Out of curiousity, we set up an Astro-Physics Traveler, the 4" version of the AP130EDT, nearby. It had no trouble detecting M74. Moving on to the star test, all three scopes have outstanding optics. The AP is just about perfect, and the Starmaster has a very slightly undercorrected mirror. The Intes was slightly overcorrected. No false color was noted in the refractor. The real surprise here was the Intes, which easily showed the best star test of any catadioptric telescope I have ever seen (many cata- dioptrics made today - especially Schmidt-Cassegrains - make a mess out of the star test.) These slight aberrations are purely academic and have no effect whatsoever on the in-focus image quality. Call this one a tie. All three telescopes are superbly corrected for field flatness. Even at low power, I could focus on a star in any part of the field in any of the three scopes and could count on the rest of the field also being in sharp focus. Call this one another tie. I sent Dan, who is an unusually patient observer, into a corner alone with his star charts to determine the scopes' limiting magnitudes. The common procedure here is to use M67, the open cluster in Cancer, but the cluster is too low in the sky at my 43 degree north location, so we settled on NGC 1778 in Auriga, which was riding high overhead. The magnification was kept around 130X in each telescope during the test.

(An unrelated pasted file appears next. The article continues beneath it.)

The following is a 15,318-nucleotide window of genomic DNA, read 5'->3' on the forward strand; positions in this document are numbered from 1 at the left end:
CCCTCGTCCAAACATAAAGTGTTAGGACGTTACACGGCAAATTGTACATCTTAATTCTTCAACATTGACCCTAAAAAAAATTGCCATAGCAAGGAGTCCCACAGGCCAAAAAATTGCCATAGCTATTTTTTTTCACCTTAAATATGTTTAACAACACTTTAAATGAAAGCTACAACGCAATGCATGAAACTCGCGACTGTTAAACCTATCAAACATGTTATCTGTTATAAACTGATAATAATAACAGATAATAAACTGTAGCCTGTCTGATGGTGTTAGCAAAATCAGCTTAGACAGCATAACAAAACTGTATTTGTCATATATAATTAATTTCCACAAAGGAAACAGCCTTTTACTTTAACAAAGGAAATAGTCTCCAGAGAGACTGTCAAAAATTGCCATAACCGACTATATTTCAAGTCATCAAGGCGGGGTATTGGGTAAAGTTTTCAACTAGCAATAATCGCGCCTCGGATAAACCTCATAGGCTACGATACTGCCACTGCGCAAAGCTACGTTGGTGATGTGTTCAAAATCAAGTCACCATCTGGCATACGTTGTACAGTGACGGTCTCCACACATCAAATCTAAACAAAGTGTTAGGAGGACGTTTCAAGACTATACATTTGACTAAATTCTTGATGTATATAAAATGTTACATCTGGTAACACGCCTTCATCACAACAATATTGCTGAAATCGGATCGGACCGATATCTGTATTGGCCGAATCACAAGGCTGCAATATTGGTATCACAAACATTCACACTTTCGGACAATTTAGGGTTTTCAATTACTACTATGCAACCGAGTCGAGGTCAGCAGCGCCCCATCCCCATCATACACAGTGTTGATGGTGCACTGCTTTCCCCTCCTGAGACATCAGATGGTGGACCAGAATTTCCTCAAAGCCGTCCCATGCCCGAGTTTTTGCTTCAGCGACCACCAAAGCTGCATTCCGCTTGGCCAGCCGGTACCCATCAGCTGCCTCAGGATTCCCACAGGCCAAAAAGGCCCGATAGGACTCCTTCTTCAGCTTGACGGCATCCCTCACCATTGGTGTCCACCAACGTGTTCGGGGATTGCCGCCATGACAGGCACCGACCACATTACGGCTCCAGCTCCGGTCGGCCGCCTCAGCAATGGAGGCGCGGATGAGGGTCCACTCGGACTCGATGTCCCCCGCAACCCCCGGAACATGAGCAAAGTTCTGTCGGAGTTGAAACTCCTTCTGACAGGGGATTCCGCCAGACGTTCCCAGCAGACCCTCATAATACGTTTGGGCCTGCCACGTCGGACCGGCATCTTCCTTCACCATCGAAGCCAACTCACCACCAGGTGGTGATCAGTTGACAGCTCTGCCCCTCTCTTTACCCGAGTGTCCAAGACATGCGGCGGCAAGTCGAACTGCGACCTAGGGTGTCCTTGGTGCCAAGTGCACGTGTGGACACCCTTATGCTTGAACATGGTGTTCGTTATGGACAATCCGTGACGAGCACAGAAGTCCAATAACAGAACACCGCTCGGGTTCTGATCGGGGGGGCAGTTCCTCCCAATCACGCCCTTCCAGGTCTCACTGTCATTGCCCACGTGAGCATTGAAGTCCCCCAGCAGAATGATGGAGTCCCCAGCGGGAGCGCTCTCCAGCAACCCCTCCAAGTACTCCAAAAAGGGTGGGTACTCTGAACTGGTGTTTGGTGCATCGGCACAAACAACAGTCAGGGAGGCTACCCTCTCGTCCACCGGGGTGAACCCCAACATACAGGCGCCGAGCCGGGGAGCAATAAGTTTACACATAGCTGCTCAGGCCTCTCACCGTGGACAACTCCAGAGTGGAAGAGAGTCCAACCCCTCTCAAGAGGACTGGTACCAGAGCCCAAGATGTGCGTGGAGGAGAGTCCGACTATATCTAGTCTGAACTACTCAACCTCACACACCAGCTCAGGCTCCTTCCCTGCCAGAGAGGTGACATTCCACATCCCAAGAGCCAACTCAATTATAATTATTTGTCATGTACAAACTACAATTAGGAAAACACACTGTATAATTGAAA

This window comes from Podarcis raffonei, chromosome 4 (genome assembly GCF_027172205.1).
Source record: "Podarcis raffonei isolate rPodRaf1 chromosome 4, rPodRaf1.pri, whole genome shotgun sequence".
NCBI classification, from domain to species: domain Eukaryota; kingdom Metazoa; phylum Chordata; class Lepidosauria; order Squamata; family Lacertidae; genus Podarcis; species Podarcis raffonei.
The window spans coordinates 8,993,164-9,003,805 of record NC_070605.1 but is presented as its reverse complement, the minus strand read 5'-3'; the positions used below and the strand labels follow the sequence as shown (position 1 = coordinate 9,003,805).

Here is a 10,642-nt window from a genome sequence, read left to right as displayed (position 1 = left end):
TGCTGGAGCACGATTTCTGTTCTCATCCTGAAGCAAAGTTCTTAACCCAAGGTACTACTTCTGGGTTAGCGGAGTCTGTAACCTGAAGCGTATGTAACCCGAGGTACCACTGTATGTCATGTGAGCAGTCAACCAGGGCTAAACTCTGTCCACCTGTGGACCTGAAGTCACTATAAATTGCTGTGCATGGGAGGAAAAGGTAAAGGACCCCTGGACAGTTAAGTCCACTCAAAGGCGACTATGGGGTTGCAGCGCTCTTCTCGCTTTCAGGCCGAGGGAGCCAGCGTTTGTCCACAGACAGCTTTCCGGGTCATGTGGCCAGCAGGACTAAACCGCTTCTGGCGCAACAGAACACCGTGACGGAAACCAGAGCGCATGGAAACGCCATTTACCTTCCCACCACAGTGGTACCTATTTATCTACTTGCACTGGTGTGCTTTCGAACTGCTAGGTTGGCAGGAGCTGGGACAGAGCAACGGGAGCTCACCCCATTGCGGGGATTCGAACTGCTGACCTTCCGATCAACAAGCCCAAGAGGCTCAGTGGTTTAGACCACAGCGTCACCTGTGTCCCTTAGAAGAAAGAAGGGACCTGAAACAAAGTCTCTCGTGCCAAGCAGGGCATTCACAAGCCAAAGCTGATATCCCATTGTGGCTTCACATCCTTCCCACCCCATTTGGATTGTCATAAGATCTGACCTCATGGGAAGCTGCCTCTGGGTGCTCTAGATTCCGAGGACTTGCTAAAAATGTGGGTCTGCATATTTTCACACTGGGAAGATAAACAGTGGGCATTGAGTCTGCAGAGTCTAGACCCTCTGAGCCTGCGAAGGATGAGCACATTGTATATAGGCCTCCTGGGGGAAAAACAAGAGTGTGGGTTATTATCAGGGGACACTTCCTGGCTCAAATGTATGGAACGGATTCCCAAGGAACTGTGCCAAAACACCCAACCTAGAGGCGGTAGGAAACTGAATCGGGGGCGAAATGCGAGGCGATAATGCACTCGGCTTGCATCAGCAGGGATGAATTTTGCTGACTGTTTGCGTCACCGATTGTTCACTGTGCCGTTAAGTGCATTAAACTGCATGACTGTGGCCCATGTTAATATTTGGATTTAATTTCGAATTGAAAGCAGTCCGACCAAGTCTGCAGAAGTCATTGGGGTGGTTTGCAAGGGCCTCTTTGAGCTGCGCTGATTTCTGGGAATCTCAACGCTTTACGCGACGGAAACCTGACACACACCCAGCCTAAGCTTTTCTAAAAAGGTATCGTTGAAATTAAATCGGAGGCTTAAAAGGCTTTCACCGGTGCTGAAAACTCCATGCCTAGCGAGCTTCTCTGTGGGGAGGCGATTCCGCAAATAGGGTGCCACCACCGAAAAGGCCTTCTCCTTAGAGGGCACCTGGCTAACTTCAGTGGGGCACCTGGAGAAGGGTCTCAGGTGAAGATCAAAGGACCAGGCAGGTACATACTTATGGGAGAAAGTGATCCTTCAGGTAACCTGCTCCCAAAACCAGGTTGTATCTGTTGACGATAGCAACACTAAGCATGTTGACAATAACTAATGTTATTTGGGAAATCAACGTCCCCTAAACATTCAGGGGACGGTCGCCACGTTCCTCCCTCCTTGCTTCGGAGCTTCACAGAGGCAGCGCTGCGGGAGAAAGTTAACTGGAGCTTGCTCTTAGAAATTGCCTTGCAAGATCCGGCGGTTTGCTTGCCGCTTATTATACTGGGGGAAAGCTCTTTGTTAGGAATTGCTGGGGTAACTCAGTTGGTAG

Conventional wisdom states that the more elements there are in the optical path, the dimmer the images should be. Would practical observation support this? On this night, the 7" Starmaster reached down to 14.3, while the 5" Astro-Physics penetrated to about 13.9. The 6" Intes finished last at 13.7. Yes, the refractor penetrated two-tenths of a magnitude deeper than the Mak-Newt, despite having less aperture. Running the numbers, the AP behaved as if it had about 5% more aperture than the Intes, despite actually having 38% less. This does give some support to the theory that multiple surfaces do have an effect on light throughput. It also supports our subjective opinions; every observer present commented, at one time or another, on the dim images in the MN61. (Update, 3/10/00: On a later night, I sent Dan out with the 20" Obsession to check out its limiting magnitude on M67. Readers should keep in mind that this was a different night, on a different object. The Obsession went down to 15.3, or about one magnitude deeper than the 7" Starmaster. Interestingly, theory predicts the difference should have been closer to two magnitudes.) Later on in the evening, we spent time casually looking through all of the scopes at whatever struck our fancy. A couple of us commented that the differences we noted during the formal part of the test seemed to diminish during casual use.